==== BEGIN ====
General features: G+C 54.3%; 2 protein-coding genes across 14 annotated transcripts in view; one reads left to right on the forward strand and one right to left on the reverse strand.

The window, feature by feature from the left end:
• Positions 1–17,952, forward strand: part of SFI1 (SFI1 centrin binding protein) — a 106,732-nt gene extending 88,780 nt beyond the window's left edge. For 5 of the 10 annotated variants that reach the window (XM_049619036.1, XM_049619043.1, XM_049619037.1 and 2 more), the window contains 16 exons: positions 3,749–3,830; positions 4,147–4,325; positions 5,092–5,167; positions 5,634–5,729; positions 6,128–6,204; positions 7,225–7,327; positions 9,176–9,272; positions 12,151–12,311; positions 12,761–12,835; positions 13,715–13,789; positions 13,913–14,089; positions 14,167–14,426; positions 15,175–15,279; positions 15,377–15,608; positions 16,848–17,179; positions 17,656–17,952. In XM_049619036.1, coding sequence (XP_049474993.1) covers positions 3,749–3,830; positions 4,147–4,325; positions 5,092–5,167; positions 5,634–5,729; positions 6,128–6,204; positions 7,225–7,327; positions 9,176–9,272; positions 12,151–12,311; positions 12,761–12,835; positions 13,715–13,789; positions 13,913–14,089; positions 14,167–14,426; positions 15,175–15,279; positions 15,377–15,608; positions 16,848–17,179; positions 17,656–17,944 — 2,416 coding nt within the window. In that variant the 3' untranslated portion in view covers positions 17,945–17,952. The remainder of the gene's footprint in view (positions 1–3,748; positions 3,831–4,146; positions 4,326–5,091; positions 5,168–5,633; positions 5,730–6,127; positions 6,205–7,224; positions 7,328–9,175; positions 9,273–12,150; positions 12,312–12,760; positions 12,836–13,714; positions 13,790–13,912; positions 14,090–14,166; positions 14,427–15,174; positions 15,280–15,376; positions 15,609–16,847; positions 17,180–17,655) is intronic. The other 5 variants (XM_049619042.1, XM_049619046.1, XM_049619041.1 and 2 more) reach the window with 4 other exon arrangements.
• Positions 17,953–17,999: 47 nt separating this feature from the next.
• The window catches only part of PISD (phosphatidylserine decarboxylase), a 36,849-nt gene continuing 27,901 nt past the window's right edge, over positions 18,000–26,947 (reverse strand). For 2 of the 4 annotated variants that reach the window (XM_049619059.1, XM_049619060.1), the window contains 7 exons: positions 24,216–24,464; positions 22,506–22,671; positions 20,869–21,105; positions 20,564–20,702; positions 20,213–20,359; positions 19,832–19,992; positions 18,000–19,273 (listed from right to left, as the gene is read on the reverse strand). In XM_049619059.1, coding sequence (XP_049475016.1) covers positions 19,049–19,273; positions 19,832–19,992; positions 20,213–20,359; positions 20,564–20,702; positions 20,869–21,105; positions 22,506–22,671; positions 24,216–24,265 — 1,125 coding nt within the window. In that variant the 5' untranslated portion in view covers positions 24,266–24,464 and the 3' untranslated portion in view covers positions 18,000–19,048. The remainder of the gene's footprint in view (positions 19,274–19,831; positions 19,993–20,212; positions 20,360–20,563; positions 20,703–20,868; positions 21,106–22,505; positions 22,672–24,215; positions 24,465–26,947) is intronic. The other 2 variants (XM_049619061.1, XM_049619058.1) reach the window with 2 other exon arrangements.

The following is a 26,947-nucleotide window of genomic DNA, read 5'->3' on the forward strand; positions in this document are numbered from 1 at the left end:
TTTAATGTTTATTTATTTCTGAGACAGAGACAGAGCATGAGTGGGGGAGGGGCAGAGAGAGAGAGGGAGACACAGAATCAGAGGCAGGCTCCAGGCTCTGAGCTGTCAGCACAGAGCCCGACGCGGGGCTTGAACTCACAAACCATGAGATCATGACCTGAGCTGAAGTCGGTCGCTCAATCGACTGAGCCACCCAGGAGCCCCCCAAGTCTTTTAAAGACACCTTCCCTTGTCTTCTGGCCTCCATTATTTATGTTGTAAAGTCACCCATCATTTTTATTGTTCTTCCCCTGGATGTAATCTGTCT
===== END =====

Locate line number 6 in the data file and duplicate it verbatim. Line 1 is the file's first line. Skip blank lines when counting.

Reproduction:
The following is a 26,947-nucleotide window of genomic DNA, read 5'->3' on the forward strand; positions in this document are numbered from 1 at the left end: